Saturday morning was not much better as far as the weather went. It was still murky with showers. We were not going to be able to tow the car until things could be fixed so I took the A-frame apart and stowed it in the car. We’d have to drive both vehicles. At least we didn’t have far to go. Wyn and Andrew both enjoyed showers at the camp. This was a bit surprising considering the instructions in the mens which were quite alarming. The sign said to run the hot tap for 2-5 minutes until it gets hot, then turn the cold tap on. And beware that the hot water can be very hot. Probably not somewhere you’d send your young children off to alone if you want to be sure they’ll come back with their skin on. I was daunted but Wyn and Andrew survived and even enjoyed them so there you go.
We were heading back to the east coast and there was a fairly direct route to Dairy Flat and then on to Orewa. We parked up Suzi and went to visit my cousin Val over at Whangaparoa. It was lovely to catch up with her and family news. After visiting the supermarket in Orewa and lunching in Suzi we headed a bit further north to Waiwera and Wenderholm Regional Park, part of a network of parks maintained by the Auckland Regional Council.
I have prejudices and unkind thoughts about Auckland, but I have to say they sure as heck know how to organise regional parks. They have a couple of dozen of them, and bless them; they allow motorhomers to park overnight in many of them. They even have a well-discounted annual pass, which they even make available to us from well south of the border. I’m a bit ashamed to realise that we have nothing similar we can offer them, in the unlikely event that they ever venture south. In fact we don’t even have anything similar we offer ourselves. Heck, in Otago we’re lucky enough if our regional council gets a walking track constructed.
Wenderholm Regional Park is a gem. It is a pohutokawa-shaded grassy sandspit between a beach and an estuary, sitting between two forested headlands. There are picnic areas all over the place, with BBQs and tables. And lots of walking tracks, well maintained. Lots of toilets and water taps and drinking fountains. And birds. Noisy birds. Tuis by the dozen. Whoosing wood pigeons. Squawking parakeets. Stalking Pukekos. Friendly fantails. Mrs duck and her 7 tiny ducklings. Moreporks saying hello of an evening. They hoped to encourage the birds back with planting and protection by removal of predators. Whatever they are doing is working. The birds are everywhere; noisy and natural. They don’t seem to worry about much at all. We’ve seen lots of pristine forest that is almost silent. And in a few places the birds have been conspicuous. Much of that has been because of conscious efforts to protect them. The park itself is very clean and tidy. And there are lots of signs; all helpful and friendly. Reading their signs gave me the impression that they cared that I found my way around the park, and that they didn’t feel the need to lecture me in the process.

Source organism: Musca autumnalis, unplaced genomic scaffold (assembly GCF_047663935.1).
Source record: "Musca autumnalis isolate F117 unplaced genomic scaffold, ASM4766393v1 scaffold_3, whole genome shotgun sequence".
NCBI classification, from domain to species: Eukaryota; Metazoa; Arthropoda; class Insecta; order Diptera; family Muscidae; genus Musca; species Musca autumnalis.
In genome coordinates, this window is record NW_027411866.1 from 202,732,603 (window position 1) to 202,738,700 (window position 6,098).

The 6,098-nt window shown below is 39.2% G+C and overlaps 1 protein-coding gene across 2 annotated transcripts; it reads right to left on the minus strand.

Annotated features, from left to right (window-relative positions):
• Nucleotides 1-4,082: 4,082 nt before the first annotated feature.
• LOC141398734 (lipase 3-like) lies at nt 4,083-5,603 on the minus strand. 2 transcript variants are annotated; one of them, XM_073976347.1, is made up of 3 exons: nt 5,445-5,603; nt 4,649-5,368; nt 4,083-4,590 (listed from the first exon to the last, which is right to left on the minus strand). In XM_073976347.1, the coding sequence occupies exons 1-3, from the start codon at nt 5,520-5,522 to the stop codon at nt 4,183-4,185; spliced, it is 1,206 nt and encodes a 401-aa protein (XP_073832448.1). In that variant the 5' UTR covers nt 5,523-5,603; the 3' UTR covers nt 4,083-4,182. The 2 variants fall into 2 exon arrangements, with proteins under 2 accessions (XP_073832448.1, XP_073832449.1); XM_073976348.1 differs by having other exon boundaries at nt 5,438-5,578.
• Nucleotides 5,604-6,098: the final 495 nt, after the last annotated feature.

We liked Wenderholm. We found a place to park up and were soon enjoying the warm afternoon. We had a walk around, exploring the beach area. There were four other motorhomes staying for the night. The gates lock automatically at 7pm, although people can still leave after that. The park soon quietened down, except for the noise from the birds. It is a magical place.
Yesterday (Sunday) morning turned out nice and fine – better than forecast. We sat around a bit, and walked around a bit. In the afternoon we went south in the car to Albany to visit Wyn’s cousins Wayne and Deborah. There was family news to catch up on, and Wayne let Andrew and I duel on his slot car track. One of the nice things about middle age is that you can stop pretending that the toys are for the kids. On the way back north we used the new bit of SH1; the toll road that bypasses Orewa and Waiwera and swoops across the hills. It’s about 7kms and costs $2 for a car. There are some impressive bridges and tunnels. And there are no toll booths. Cameras capture registration numbers as the cars speed along. Then you can call an 0800 number or go on-line to pay for the privilege. You get 3 days to pay or they probably come round and crush your car or whatever the fine-print allows.
The new segment spits the traffic out of a tunnel just south of Puhoi so we thought we should go and have a look at the Puhoi pub; it’d been too early when we called back at 10am one morning early in July. This time it looked too busy but maybe that’s where Auckland goes on a nice Sunday afternoon. We settled for ice-creams which we enjoyed beside the muddy river that bought the Bohemians to Puhoi way back in the 1850s. They thought they’d bought some nice rural land in a far-off paradise. It must have been a shock to find they’d bought a swampy jungle. There’s a nice story of how the local Maoris helped transport them up the river to their new swamp/home, and also gave them food until they could grow their own. We were reading about this and the floods that washed stuff away and how the government built a new bridge on the main road that the steamer that regularly serviced Puhoi couldn’t get under so that was the end of that; meanwhile quite a few leather clad hotel patrons roared away on their big motorbikes – at least one only using one wheel. We decided to check out the hotel inside; it really is an interesting inside. We didn’t stop for a drink – maybe next time. We headed back to Wenderholm, stopping on the way down the hill for photos. There was a bit more sun to enjoy and I dug the BBQ out and fired it up. For a while it looked more like it was on fire but then it settled down and cooked tea. There were still lots of others around enjoying the evening. There is no doubt that the regional parks are well used and appreciated. Auckland definitely does some things well.